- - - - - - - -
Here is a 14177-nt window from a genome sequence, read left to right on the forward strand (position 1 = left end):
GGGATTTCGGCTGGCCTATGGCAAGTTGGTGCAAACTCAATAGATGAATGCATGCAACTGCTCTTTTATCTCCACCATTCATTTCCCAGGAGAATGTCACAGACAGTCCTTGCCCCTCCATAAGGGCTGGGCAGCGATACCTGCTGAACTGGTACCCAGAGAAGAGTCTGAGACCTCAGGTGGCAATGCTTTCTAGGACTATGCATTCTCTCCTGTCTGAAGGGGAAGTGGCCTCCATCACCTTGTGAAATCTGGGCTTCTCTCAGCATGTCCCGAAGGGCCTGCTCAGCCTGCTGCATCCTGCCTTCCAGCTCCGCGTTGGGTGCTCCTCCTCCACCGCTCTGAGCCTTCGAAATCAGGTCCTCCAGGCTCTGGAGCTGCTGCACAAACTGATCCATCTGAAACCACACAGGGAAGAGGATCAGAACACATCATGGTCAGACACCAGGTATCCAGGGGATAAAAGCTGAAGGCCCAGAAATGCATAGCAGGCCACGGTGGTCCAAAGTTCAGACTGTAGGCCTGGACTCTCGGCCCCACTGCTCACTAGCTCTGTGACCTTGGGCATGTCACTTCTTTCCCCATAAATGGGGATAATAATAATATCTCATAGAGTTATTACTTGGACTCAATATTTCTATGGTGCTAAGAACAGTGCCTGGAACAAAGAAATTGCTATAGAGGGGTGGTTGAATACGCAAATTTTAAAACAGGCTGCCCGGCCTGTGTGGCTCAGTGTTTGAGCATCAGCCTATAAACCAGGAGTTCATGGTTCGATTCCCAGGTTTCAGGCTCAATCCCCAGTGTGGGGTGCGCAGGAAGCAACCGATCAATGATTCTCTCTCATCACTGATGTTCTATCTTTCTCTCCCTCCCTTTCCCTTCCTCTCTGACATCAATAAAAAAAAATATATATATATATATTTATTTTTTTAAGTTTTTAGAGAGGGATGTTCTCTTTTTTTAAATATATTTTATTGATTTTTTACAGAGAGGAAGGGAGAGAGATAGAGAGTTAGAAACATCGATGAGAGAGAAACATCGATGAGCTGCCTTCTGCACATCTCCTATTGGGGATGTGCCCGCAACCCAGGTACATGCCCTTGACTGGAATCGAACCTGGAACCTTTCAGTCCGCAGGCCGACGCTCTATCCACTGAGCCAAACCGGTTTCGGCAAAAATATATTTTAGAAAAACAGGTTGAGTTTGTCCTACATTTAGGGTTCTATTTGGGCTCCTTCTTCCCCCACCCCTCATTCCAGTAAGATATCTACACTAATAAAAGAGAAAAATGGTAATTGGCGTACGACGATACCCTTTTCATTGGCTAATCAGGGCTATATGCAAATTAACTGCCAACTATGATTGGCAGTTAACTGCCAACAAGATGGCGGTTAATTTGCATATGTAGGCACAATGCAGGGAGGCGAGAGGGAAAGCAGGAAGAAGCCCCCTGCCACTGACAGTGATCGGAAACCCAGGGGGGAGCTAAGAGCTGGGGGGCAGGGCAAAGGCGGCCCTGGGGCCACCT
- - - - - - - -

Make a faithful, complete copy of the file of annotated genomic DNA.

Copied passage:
Here is a 14177-nt window from a genome sequence, read left to right on the forward strand (position 1 = left end):
GGGATTTCGGCTGGCCTATGGCAAGTTGGTGCAAACTCAATAGATGAATGCATGCAACTGCTCTTTTATCTCCACCATTCATTTCCCAGGAGAATGTCACAGACAGTCCTTGCCCCTCCATAAGGGCTGGGCAGCGATACCTGCTGAACTGGTACCCAGAGAAGAGTCTGAGACCTCAGGTGGCAATGCTTTCTAGGACTATGCATTCTCTCCTGTCTGAAGGGGAAGTGGCCTCCATCACCTTGTGAAATCTGGGCTTCTCTCAGCATGTCCCGAAGGGCCTGCTCAGCCTGCTGCATCCTGCCTTCCAGCTCCGCGTTGGGTGCTCCTCCTCCACCGCTCTGAGCCTTCGAAATCAGGTCCTCCAGGCTCTGGAGCTGCTGCACAAACTGATCCATCTGAAACCACACAGGGAAGAGGATCAGAACACATCATGGTCAGACACCAGGTATCCAGGGGATAAAAGCTGAAGGCCCAGAAATGCATAGCAGGCCACGGTGGTCCAAAGTTCAGACTGTAGGCCTGGACTCTCGGCCCCACTGCTCACTAGCTCTGTGACCTTGGGCATGTCACTTCTTTCCCCATAAATGGGGATAATAATAATATCTCATAGAGTTATTACTTGGACTCAATATTTCTATGGTGCTAAGAACAGTGCCTGGAACAAAGAAATTGCTATAGAGGGGTGGTTGAATACGCAAATTTTAAAACAGGCTGCCCGGCCTGTGTGGCTCAGTGTTTGAGCATCAGCCTATAAACCAGGAGTTCATGGTTCGATTCCCAGGTTTCAGGCTCAATCCCCAGTGTGGGGTGCGCAGGAAGCAACCGATCAATGATTCTCTCTCATCACTGATGTTCTATCTTTCTCTCCCTCCCTTTCCCTTCCTCTCTGACATCAATAAAAAAAAATATATATATATATATTTATTTTTTTAAGTTTTTAGAGAGGGATGTTCTCTTTTTTTAAATATATTTTATTGATTTTTTACAGAGAGGAAGGGAGAGAGATAGAGAGTTAGAAACATCGATGAGAGAGAAACATCGATGAGCTGCCTTCTGCACATCTCCTATTGGGGATGTGCCCGCAACCCAGGTACATGCCCTTGACTGGAATCGAACCTGGAACCTTTCAGTCCGCAGGCCGACGCTCTATCCACTGAGCCAAACCGGTTTCGGCAAAAATATATTTTAGAAAAACAGGTTGAGTTTGTCCTACATTTAGGGTTCTATTTGGGCTCCTTCTTCCCCCACCCCTCATTCCAGTAAGATATCTACACTAATAAAAGAGAAAAATGGTAATTGGCGTACGACGATACCCTTTTCATTGGCTAATCAGGGCTATATGCAAATTAACTGCCAACTATGATTGGCAGTTAACTGCCAACAAGATGGCGGTTAATTTGCATATGTAGGCACAATGCAGGGAGGCGAGAGGGAAAGCAGGAAGAAGCCCCCTGCCACTGACAGTGATCGGAAACCCAGGGGGGAGCTAAGAGCTGGGGGGCAGGGCAAAGGCGGCCCTGGGGCCACCT